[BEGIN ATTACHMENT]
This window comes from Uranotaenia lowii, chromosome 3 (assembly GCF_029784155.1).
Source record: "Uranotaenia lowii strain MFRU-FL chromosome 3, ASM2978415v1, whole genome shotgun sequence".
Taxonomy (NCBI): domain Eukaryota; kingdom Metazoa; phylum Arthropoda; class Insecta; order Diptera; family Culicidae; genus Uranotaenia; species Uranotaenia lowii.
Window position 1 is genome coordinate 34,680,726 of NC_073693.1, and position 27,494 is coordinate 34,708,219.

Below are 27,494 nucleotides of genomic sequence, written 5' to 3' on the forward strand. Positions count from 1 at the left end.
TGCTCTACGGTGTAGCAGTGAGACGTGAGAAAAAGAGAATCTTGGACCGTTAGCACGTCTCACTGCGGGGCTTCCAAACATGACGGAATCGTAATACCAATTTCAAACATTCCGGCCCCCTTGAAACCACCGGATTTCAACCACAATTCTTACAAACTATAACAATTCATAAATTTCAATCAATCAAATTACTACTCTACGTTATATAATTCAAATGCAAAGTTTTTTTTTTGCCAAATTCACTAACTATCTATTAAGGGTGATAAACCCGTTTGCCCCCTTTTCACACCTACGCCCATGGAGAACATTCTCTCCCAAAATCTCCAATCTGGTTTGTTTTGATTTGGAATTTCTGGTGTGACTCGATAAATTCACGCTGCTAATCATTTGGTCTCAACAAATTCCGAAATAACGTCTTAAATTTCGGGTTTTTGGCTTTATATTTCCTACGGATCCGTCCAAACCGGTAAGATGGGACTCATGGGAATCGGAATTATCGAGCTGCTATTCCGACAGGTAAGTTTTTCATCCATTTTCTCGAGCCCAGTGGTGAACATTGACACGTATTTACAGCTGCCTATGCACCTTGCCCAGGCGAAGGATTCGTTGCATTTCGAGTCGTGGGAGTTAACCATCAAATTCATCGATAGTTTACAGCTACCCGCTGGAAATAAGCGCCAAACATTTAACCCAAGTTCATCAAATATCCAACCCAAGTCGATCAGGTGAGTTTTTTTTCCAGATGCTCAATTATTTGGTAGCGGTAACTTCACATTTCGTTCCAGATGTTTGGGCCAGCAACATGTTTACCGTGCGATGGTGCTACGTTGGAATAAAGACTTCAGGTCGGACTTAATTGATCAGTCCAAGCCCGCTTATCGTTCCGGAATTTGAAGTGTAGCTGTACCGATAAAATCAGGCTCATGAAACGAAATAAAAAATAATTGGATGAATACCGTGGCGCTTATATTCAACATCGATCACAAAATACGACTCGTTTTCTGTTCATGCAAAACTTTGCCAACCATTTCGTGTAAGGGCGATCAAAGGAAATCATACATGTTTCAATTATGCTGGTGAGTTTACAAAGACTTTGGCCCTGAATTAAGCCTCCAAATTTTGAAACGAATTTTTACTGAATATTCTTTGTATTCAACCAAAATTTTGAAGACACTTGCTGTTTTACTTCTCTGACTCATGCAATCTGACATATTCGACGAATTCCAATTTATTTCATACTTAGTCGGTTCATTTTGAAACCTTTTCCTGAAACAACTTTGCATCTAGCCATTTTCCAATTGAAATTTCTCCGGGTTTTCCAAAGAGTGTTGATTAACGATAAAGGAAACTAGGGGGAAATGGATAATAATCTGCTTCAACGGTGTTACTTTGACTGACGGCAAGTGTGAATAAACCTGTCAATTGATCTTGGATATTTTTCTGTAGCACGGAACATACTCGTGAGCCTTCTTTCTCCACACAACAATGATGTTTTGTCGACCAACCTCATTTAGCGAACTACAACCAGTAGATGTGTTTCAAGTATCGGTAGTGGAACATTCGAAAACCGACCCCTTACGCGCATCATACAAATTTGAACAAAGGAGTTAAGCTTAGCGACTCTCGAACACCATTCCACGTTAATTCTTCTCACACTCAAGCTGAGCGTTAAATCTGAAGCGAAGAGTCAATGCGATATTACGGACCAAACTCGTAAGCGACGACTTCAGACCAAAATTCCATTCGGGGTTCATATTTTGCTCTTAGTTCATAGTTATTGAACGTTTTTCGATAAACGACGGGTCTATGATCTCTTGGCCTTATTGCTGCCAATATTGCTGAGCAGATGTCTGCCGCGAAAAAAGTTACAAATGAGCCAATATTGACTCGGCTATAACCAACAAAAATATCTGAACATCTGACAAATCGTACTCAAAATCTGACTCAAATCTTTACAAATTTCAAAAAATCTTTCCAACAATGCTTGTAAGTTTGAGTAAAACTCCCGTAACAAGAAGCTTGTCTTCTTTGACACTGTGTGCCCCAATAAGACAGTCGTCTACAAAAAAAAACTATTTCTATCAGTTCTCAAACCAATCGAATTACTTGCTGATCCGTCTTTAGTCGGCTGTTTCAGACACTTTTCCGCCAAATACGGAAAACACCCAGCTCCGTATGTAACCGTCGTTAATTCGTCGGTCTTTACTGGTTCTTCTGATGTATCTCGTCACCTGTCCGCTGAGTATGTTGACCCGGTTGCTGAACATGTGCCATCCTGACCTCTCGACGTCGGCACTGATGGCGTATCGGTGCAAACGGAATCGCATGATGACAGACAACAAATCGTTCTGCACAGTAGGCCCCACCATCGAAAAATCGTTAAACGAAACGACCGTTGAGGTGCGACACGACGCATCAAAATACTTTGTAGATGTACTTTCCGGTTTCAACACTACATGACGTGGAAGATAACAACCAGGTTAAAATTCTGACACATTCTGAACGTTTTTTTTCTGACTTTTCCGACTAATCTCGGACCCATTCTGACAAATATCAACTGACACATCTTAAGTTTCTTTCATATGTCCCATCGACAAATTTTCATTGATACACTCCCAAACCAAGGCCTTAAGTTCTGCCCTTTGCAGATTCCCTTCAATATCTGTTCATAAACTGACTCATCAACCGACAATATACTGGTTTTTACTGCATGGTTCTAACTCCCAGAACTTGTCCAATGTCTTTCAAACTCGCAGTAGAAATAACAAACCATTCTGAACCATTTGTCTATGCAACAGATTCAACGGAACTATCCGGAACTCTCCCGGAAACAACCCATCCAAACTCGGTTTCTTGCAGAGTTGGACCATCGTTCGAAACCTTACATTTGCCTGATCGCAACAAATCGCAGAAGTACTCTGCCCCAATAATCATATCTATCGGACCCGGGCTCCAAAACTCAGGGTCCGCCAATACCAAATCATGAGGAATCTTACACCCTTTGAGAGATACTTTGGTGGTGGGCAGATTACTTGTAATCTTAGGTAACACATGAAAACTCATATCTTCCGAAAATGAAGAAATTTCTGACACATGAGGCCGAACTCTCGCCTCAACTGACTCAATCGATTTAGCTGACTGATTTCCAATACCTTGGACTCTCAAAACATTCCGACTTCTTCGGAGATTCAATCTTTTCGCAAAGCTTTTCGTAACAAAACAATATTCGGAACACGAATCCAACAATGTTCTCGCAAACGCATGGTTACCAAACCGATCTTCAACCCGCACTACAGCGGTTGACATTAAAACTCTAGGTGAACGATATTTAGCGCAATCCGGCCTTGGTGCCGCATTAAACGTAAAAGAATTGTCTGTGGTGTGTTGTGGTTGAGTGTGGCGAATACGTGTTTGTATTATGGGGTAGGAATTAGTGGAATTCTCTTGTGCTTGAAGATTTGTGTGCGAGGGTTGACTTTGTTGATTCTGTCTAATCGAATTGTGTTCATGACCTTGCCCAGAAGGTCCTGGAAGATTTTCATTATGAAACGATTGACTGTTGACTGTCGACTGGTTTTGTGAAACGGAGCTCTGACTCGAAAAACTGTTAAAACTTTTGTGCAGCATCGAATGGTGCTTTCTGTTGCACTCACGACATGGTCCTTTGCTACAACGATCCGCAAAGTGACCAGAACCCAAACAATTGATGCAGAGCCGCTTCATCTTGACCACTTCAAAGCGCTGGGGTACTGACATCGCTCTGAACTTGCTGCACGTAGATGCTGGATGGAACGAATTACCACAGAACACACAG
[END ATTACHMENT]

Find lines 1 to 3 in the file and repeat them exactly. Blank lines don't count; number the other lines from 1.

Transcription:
This window comes from Uranotaenia lowii, chromosome 3 (assembly GCF_029784155.1).
Source record: "Uranotaenia lowii strain MFRU-FL chromosome 3, ASM2978415v1, whole genome shotgun sequence".
Taxonomy (NCBI): domain Eukaryota; kingdom Metazoa; phylum Arthropoda; class Insecta; order Diptera; family Culicidae; genus Uranotaenia; species Uranotaenia lowii.